The Lebermann Legacy

Death of Lebermann recalls a productive life

Lowell Lebermann
Lowell Lebermann

Austin lost one of its most prominent philanthropists and activists on July 9 when Lowell Lebermann died in Aspen, Col., at 70. He leaves a legacy that touches the city and the university he loved, as well as the Democratic Party in which he played a pivotal administrative, fundraising, and campaigning role. Texas Democratic Party Chair Boyd Richie called him "a true leader in his community," and said, "Lowell was dedicated to improving his community one election at a time."

A memorial service will be held at 2:30pm today (Thursday, July 16) in the auditorium of the Lyndon Baines Johnson Library and Museum, 2313 Red River.

The president of the Centex Beverage Inc. beer distribution company, Lebermann served as a member of Austin City Council from 1971 to 1977. Afterward, he remained deeply involved in policy, from sitting on the Central Texas Regional Mobility Authority to serving as vice chair of the steering committee of Citizens for a Healthy Travis County, which successfully campaigned in 2004 for the formation of the Travis County Healthcare District.

He also played a key role in Democratic Party politics at state and national levels, including a stint on the executive committee of the Democratic National Finance Council. He helped kick-start the careers of many noted Democrats, including former Travis County D.A. Ronnie Earle, former state Sen. Gonzalo Barrientos, and Rep. Mark Strama, D-Austin, who said, "I will miss him as a source of wisdom and inspiration."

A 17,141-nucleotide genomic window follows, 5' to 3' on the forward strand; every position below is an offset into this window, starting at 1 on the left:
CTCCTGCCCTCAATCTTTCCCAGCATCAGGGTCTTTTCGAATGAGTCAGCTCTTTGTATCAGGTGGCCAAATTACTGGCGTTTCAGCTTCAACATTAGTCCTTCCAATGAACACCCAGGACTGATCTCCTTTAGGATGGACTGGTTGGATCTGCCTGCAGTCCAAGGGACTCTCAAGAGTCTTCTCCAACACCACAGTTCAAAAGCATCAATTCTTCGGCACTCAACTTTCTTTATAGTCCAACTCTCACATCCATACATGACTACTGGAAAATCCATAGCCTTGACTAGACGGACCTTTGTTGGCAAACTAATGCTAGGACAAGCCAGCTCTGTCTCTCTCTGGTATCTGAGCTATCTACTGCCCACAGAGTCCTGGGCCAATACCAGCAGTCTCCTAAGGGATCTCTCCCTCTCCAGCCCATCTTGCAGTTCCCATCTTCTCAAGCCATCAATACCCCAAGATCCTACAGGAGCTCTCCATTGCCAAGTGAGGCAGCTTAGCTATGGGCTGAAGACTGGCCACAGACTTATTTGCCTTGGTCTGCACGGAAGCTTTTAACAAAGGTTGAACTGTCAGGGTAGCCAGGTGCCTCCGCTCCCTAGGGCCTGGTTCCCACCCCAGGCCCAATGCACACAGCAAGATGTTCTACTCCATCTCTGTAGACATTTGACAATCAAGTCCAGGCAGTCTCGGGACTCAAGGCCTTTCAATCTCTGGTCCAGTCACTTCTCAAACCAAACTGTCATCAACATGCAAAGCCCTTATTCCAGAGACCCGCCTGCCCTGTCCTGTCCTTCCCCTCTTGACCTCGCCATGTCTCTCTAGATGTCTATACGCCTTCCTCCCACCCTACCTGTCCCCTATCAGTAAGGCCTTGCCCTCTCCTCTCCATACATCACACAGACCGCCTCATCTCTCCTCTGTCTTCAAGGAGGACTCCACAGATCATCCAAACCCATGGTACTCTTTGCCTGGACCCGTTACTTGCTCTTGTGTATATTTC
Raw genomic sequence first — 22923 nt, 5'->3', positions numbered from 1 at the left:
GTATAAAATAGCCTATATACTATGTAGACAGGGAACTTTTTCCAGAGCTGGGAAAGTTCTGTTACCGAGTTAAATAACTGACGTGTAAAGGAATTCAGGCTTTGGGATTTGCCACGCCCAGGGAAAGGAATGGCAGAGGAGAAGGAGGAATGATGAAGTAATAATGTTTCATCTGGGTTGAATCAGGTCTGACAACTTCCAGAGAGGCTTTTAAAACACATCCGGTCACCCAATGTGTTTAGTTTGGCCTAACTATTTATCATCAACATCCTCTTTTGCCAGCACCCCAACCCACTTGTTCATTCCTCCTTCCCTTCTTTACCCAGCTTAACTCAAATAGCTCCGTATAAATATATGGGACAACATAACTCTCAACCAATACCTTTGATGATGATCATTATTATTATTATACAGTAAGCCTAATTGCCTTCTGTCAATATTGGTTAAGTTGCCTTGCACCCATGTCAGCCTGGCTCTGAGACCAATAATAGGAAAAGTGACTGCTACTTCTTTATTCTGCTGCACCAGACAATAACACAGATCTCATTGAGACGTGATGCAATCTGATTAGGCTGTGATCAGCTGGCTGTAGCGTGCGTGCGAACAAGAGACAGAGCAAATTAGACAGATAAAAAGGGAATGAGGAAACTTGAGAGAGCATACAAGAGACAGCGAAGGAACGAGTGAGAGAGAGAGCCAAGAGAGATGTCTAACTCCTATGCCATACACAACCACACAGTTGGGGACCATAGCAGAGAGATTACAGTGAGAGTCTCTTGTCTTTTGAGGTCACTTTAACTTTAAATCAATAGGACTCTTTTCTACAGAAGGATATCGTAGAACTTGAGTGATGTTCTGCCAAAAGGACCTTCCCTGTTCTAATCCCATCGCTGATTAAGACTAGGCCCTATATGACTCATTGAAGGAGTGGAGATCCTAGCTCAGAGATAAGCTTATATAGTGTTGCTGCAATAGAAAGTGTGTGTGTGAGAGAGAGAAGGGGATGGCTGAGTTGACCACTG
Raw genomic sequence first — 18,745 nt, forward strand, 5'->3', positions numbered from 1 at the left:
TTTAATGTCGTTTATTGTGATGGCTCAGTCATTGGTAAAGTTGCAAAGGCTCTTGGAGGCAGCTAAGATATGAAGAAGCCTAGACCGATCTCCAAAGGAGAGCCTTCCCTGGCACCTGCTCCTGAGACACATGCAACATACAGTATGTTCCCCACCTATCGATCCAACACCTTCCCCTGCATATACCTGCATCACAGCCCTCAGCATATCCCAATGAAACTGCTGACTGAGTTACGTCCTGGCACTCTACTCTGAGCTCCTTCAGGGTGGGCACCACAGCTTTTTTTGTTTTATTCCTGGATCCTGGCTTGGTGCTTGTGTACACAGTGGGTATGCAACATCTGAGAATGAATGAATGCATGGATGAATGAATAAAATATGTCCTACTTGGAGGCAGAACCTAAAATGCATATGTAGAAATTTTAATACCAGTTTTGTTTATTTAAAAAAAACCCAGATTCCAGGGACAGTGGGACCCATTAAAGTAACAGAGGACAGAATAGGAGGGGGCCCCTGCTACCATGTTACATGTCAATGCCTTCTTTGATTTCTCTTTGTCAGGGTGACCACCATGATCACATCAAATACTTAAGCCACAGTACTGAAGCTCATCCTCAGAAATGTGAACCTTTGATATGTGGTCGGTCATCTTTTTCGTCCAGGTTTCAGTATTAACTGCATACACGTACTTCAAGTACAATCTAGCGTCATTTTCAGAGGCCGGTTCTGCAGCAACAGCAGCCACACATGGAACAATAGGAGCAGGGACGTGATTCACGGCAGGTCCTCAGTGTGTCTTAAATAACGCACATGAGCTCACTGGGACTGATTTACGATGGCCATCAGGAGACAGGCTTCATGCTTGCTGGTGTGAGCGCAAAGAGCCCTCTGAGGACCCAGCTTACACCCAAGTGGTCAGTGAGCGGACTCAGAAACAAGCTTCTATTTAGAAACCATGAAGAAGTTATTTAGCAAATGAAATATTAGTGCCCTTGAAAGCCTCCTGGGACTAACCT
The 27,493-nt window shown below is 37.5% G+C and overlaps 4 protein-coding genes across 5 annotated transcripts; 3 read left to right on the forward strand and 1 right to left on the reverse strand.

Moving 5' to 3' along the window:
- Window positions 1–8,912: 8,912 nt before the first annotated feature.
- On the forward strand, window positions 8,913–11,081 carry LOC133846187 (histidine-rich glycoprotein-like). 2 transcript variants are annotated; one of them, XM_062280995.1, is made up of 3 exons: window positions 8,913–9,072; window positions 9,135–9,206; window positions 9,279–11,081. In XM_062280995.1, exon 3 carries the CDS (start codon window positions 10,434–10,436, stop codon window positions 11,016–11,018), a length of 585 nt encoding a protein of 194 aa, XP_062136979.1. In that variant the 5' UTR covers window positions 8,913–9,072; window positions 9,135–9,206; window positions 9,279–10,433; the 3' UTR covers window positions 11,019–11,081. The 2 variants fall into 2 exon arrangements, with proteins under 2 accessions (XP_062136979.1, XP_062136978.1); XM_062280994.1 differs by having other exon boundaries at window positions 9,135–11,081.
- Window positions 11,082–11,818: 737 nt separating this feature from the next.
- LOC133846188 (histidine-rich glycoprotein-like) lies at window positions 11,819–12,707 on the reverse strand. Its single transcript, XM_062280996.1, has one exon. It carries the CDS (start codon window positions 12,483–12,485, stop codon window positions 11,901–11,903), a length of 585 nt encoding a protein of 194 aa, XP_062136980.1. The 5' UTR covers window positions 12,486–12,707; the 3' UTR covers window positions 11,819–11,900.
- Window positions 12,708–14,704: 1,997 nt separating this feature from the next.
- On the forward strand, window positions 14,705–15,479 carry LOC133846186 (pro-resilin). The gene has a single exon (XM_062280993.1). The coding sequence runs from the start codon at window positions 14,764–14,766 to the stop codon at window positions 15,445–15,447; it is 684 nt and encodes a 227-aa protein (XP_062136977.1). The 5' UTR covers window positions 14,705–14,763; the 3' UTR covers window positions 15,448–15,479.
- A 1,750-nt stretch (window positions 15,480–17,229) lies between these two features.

Beyond the political sphere, Lebermann was also an environmental and civic advocate, spearheading the anti-coal group Texas Business for Clean Air and serving on the board of the National Wildflower Research Center (now the Lady Bird Johnson Wildflower Center). A UT Plan II graduate, Lebermann remained deeply involved in campus affairs, holding several positions with both the university and the Texas Exes, including six years on the UT System Board of Regents. While blind for most of his life, Lebermann was a keen supporter of the visual arts, championing the foundation of the Long Center, the restoration of the Paramount Theatre, and the passage of the city's pivotal Landmarks Ordinance. Former Mayor Bruce Todd said, "Although he had lost his physical ability to see, he had better insight into people and politics than almost anyone I've ever known."

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